By Tafi Mhaka
On August 31, the government of Zimbabwe announced that foreign white farmers settled in the country who lost land between 2000 and 2001 under former President Robert Mugabe’s controversial programme of land reform designed to empower landless Black peasants could apply to get it back.
To enforce this dubious arrangement, the government will revoke offer letters to Black farmers who were resettled on the land formerly belonging to white farmers. And where restitution proves impractical, white farmers will be offered land elsewhere.
A month earlier, the Zimbabwe government had already agreed to pay $3.5bn in compensation to local white farmers “for infrastructure on the farms they lost” when their lands were forcibly taken by the government.
The arrangement to return confiscated lands to foreign white farmers, coupled with the compensation scheme for their local counterparts, essentially brings to an end Zimbabwe’s struggle to reclaim the land grabbed by British settlers during the colonial era and serves as the latest “final resolution” to the land question.
Under British colonial rule, Africans could not occupy or buy land freely. The 1930 Land Apportionment Act, passed by the Southern Rhodesian legislature that year and accepted by the imperial British government in 1931, made it illegal for Black Africans to own land outside of established “native reserves”. These “native purchase areas” comprised some 22 percent of the country’s least arable land, while the white people living in Southern Rhodesia, who constituted 4.5 percent of the country’s population, gained access to around 51 percent of the country’s most arable land.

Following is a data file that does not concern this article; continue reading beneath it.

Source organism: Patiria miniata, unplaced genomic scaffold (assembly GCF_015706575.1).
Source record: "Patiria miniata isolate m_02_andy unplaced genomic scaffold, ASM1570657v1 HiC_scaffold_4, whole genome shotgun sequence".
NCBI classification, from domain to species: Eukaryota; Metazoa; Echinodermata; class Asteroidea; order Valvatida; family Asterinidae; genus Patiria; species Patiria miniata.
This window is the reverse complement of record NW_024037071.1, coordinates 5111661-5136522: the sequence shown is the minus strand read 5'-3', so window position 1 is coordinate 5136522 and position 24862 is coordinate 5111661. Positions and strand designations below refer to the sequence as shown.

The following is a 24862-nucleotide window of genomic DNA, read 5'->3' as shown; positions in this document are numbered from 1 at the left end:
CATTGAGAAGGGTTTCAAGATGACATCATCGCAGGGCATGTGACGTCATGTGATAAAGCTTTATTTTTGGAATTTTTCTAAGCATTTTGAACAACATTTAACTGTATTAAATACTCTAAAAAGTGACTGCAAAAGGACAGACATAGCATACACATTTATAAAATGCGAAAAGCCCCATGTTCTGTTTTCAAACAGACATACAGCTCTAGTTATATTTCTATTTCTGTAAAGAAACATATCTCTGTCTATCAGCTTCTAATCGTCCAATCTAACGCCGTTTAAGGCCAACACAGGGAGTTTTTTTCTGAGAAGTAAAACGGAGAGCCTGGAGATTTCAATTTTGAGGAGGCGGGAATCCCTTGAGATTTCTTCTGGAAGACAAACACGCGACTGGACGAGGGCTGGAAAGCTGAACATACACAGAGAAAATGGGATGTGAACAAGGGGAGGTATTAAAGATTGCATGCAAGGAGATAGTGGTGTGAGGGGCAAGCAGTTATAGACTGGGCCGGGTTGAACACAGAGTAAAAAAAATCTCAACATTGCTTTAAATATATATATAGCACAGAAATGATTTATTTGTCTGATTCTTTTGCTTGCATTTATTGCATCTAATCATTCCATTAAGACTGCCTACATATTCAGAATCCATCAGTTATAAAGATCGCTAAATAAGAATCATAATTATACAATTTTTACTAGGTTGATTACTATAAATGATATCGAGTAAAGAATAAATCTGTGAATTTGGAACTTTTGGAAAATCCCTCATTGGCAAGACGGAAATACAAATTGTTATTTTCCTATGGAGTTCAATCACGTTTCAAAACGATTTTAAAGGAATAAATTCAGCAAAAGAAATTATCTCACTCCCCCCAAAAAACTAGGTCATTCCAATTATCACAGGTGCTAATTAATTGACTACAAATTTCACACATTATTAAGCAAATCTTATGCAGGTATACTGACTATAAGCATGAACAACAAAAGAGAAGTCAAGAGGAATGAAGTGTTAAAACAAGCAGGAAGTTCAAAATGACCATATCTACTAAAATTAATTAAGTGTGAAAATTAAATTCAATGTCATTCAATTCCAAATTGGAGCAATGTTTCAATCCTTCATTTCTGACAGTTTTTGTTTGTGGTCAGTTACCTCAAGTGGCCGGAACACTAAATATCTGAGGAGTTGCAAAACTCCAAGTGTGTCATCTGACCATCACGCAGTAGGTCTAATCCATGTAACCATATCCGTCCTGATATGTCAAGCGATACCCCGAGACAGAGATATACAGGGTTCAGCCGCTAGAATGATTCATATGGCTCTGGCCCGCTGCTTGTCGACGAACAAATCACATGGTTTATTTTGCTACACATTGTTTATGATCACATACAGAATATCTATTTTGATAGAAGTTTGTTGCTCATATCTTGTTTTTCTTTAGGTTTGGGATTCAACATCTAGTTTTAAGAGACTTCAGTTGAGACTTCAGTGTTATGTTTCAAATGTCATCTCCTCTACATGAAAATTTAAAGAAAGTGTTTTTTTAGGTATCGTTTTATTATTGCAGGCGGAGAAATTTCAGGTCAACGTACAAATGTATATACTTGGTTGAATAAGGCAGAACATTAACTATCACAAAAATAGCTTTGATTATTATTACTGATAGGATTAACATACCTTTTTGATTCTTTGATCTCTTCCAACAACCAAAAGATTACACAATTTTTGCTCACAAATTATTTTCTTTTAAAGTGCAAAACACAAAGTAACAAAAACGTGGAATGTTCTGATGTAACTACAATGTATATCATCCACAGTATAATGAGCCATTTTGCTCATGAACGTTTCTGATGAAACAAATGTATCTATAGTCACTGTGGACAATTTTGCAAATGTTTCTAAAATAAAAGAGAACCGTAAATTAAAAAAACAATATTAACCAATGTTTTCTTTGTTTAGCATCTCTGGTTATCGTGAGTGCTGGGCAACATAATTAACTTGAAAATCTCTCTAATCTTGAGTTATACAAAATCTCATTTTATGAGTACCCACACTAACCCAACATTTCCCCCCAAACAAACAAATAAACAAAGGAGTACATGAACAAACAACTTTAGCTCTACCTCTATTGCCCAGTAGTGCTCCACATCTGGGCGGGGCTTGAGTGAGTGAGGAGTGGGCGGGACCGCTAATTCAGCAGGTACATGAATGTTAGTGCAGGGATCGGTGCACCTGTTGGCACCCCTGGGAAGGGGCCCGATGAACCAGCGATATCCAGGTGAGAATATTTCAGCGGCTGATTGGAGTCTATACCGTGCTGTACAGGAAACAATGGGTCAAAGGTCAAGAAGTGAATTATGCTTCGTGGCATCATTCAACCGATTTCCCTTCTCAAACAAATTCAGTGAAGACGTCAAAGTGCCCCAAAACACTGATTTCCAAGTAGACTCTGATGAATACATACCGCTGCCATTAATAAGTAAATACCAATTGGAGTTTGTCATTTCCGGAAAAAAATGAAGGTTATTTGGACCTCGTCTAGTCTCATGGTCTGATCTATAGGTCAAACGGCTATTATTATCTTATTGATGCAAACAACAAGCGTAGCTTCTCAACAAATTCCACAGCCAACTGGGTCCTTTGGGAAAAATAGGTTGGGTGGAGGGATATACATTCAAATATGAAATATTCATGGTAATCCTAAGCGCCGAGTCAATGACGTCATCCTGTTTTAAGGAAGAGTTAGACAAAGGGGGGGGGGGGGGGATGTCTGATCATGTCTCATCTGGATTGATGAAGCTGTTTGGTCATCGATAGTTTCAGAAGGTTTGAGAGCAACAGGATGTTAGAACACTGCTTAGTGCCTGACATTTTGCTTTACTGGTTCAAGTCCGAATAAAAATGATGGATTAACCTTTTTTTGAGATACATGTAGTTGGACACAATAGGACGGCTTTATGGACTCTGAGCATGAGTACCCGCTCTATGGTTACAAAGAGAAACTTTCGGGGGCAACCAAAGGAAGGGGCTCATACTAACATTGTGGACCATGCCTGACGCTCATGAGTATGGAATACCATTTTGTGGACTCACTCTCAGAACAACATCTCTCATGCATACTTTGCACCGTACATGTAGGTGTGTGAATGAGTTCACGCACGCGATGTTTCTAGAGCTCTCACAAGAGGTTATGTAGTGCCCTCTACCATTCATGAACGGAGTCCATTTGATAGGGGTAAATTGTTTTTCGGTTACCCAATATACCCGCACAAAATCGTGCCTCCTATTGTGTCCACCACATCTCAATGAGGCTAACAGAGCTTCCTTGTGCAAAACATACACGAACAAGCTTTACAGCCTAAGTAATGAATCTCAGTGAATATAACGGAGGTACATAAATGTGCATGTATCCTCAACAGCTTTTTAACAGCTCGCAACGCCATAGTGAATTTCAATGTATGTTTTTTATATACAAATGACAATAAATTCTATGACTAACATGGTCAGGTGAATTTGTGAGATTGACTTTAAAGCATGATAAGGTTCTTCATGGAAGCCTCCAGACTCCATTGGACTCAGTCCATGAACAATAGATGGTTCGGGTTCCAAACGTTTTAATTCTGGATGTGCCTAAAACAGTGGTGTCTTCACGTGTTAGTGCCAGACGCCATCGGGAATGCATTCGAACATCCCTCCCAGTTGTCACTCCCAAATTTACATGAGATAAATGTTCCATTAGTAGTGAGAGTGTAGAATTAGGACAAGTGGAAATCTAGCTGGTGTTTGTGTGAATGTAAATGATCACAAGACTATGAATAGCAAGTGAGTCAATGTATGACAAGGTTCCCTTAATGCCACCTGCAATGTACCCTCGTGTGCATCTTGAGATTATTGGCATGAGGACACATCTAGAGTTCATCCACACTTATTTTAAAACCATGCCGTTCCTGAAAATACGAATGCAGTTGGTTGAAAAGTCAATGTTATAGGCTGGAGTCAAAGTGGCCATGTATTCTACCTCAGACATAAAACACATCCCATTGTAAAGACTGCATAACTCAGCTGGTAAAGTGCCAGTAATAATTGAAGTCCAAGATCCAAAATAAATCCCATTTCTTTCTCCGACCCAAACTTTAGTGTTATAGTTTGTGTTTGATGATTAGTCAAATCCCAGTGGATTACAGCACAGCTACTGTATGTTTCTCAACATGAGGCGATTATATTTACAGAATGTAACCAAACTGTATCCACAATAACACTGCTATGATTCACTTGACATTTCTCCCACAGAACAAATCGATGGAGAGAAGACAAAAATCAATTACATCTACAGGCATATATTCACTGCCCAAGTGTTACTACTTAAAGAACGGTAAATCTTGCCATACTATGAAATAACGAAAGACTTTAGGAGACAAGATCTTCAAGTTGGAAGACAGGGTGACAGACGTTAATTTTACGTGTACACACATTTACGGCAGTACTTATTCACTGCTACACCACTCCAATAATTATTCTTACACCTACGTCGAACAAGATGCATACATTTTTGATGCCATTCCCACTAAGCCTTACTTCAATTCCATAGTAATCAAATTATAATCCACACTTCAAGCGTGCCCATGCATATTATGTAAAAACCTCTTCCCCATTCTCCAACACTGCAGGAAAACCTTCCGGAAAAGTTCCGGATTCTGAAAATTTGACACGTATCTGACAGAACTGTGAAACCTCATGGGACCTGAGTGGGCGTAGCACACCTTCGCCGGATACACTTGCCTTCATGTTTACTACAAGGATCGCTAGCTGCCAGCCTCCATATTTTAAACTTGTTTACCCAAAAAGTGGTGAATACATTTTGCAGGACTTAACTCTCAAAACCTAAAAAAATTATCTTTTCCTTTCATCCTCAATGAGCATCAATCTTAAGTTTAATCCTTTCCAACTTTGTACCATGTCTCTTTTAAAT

So approximately 50 million acres of land were made available to a white population of just 48,000 settlers, and one million Africans had to share 20 million acres. What’s more, as with most British colonial heists, the Land Apportionment Act led to African communities being removed from fertile lands to accommodate newly arrived white settler communities.
Subsequently, the low agriculture yields accumulated within “native reserves” led to rising economic hardships and poverty within African communities. With time, land became the colonial administration’s raison d’etre and an emotive rallying point for African nationalism. In 1973, Herbert Chitepo, a leading nationalist, said: “To us, the essence of exploitation, the essence of white domination, is domination over land. That is the real issue.”
Later, at the 1979 Lancaster House peace talks that eventually led to a negotiated agreement for independence, Britain made a commitment to fund Zimbabwe’s land redistribution programme. It provided £44m ($96.8m) in aid in the years after independence, but that meagre amount could not fund a comprehensive land reform programme.
And despite repeated calls for it to honour the commitment made in 1979, Britain reneged on that pledge in 1997. Clare Short, the then-international development secretary, advised the Zimbabwean government that the election of a Labour government “without links to former colonial interests” meant Britain no longer had “special responsibility to meet the cost of land purchases”.
Short also emphasised that “My government recognises that the present pattern of land ownership needs to be fundamentally changed. We remain willing to assist with a land reform programme which is transparent and fair and has the support and participation of beneficiaries and stakeholders.”
Even Boris Johnson, a man with unbridled passion for the British Empire and colonial relics, criticised former Prime Minister Tony Blair’s handling of Zimbabwe’s land reform programme.